Thus, some examples of synthesis products and processes to which the present device is suited are ethyl chloride, ethylene dichloride, polyisobutylene, high olefin oligomerization, polyisoprene, styrene-butadiene rubber (SBR), butyl rubber and piperylene oligomers. Other products or processes to which the present device may be applied include alkylation of hydrocarbon streams, emulsion polymerization, chlorination reactions, polymer ozonation, neutralizations and processes in which extraction, dispersion and mixing are critical issues. Such products and processes are identified as illustrative of the wide variety of processes to which the present device and techniques may be applied and should not be viewed as a limitation of its applicability.

Moreover, the device that has been found to be capable of providing such numerous benefits is of a design that is inexpensive to manufacture. It involves simply lengths of pipe and conical sections such as reducers. And, because the device is static, it is characterized by the several advantages of low capital costs, low maintenance and low energy consumption. In fact maintenance and shut down times and frequency may be even lower than with conventional static mixers that employ very small passageways such as orifices. The smallest diameter through which the fluid to be treated is routed typically is still much larger than such orifices, making clogging unlikely. The present design also reduces the significant backflow pressures associated with forcing a fluid through a small orifice. Yet, even without such extremely restricted passageways, the device of this invention does not suffer from the conventional drawback of static mixers; namely, a difficulty achieving an intensity of mixing comparable to that achieved by mixers with mechanical agitators. To the contrary, the degree and rate of mixing achieved with the new design has been found to be capable of exceeding what is achieved by typical mixers employing mechanical agitation means. In addition, because of the superior efficiency of the new design, a substantially smaller device of this invention can be used in place of larger prior art devices, thereby cutting costs, including capital costs and other costs related to size and space requirements even further. Also, because a device smaller than conventional reactors may be used, smaller hold-up volumes of reaction mixture are present and so in many cases the method of this invention is safer than prior art techniques. Moreover, the superior heat transfer possible with the device results in energy savings over conventional heat exchangers.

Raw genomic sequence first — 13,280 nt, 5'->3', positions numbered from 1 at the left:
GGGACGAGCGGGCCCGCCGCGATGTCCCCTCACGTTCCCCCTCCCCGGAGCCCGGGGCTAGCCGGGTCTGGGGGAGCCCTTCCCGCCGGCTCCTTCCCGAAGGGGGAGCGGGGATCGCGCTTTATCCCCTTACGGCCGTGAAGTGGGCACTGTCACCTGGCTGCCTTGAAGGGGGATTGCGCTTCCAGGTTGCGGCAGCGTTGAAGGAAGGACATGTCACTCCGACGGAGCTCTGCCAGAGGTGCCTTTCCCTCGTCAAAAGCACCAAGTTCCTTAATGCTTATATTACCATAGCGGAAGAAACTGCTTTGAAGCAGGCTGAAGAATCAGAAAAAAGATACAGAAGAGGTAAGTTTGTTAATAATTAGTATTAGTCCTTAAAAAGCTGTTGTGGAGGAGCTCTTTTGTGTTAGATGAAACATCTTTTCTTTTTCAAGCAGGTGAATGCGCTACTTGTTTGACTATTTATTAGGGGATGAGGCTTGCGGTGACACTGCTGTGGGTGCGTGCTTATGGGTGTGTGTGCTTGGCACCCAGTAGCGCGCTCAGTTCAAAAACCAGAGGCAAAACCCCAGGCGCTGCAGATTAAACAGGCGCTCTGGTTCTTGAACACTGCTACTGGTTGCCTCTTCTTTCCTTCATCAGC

Thus, the present method permits many chemical reactions to be carried out more efficiently. The higher conversion rates result in lower raw material usage, reduced catalyst consumption, reduced by-product formation and reduced waste. The product, therefore, is of higher quality than those synthesized by conventional techniques. The reduced material consumption, improved product quality and reduced by-product and waste formation, therefore, render this new device and method environmentally advantageous as well.

Referring now more particularly to the drawings and FIG. 1, it will be seen that the device of this invention comprises a series of chambers C1, C2, C3 and C4 through which a fluid to be treated flows under pressure in the direction indicated by arrow F. Although four chambers are shown in FIG. 1 for illustrative purposes, it is required only that the number of chambers be at least two. Thus, the series of chambers may be viewed as comprising at least one pair of adjacent chambers, with the series of FIG. 1 comprising three pairs of adjacent chambers; namely, C1 and C2, C2 and C3, and C3 and C4.